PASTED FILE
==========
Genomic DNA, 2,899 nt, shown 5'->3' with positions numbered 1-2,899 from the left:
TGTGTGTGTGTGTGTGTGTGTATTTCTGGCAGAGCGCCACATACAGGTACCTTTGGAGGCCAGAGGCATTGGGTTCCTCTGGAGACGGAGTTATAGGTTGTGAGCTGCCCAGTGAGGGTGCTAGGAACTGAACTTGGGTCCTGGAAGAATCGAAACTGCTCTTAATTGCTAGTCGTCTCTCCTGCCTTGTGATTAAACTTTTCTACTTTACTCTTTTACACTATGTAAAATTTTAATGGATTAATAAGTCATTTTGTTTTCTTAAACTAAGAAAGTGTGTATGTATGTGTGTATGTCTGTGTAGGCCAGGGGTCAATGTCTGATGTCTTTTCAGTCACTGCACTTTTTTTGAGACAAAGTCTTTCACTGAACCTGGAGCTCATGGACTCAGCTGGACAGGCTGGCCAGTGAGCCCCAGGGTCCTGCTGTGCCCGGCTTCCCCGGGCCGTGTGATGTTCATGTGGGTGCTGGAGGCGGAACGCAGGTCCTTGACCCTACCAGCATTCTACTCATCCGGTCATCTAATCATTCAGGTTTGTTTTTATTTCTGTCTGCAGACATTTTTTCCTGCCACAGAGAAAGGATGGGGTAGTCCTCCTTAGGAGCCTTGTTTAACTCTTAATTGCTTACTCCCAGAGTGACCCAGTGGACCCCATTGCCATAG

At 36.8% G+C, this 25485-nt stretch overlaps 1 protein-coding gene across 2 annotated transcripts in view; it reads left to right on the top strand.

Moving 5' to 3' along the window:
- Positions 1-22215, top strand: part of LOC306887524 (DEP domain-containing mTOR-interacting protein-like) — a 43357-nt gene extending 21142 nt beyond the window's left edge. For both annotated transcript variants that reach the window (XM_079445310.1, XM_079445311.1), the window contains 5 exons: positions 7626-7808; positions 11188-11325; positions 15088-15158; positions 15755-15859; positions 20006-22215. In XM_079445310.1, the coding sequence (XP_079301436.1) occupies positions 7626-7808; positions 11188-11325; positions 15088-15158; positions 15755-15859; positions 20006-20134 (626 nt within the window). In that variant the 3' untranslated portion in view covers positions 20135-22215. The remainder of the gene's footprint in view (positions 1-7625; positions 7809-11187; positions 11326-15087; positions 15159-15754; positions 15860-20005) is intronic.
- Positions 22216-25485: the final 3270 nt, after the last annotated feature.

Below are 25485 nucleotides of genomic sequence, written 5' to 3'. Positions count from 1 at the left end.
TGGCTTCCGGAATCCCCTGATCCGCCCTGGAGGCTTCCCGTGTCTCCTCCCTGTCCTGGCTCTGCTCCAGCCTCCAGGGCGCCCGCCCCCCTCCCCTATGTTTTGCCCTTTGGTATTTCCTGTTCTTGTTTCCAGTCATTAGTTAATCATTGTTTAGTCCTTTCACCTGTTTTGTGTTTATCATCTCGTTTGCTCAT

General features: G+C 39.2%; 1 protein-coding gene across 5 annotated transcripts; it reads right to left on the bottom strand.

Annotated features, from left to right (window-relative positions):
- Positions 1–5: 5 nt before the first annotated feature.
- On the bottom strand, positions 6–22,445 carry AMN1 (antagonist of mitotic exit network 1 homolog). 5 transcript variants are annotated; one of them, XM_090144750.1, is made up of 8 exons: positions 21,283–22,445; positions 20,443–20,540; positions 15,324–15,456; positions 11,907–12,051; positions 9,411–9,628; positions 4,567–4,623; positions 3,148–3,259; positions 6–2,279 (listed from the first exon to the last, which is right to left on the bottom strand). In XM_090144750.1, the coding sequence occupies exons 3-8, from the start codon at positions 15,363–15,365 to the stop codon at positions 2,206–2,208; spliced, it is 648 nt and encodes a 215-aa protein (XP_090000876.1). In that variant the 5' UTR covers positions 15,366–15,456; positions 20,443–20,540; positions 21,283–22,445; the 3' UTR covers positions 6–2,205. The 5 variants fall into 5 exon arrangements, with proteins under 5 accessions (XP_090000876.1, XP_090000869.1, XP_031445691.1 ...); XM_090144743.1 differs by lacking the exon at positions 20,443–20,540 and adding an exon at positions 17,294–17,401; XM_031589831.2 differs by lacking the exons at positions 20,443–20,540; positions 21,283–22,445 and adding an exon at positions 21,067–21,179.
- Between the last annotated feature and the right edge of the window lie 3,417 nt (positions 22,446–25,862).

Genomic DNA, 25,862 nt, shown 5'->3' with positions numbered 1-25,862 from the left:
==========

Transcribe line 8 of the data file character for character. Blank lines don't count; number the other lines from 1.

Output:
TGGCTTCCGGAATCCCCTGATCCGCCCTGGAGGCTTCCCGTGTCTCCTCCCTGTCCTGGCTCTGCTCCAGCCTCCAGGGCGCCCGCCCCCCTCCCCTATGTTTTGCCCTTTGGTATTTCCTGTTCTTGTTTCCAGTCATTAGTTAATCATTGTTTAGTCCTTTCACCTGTTTTGTGTTTATCATCTCGTTTGCTCAT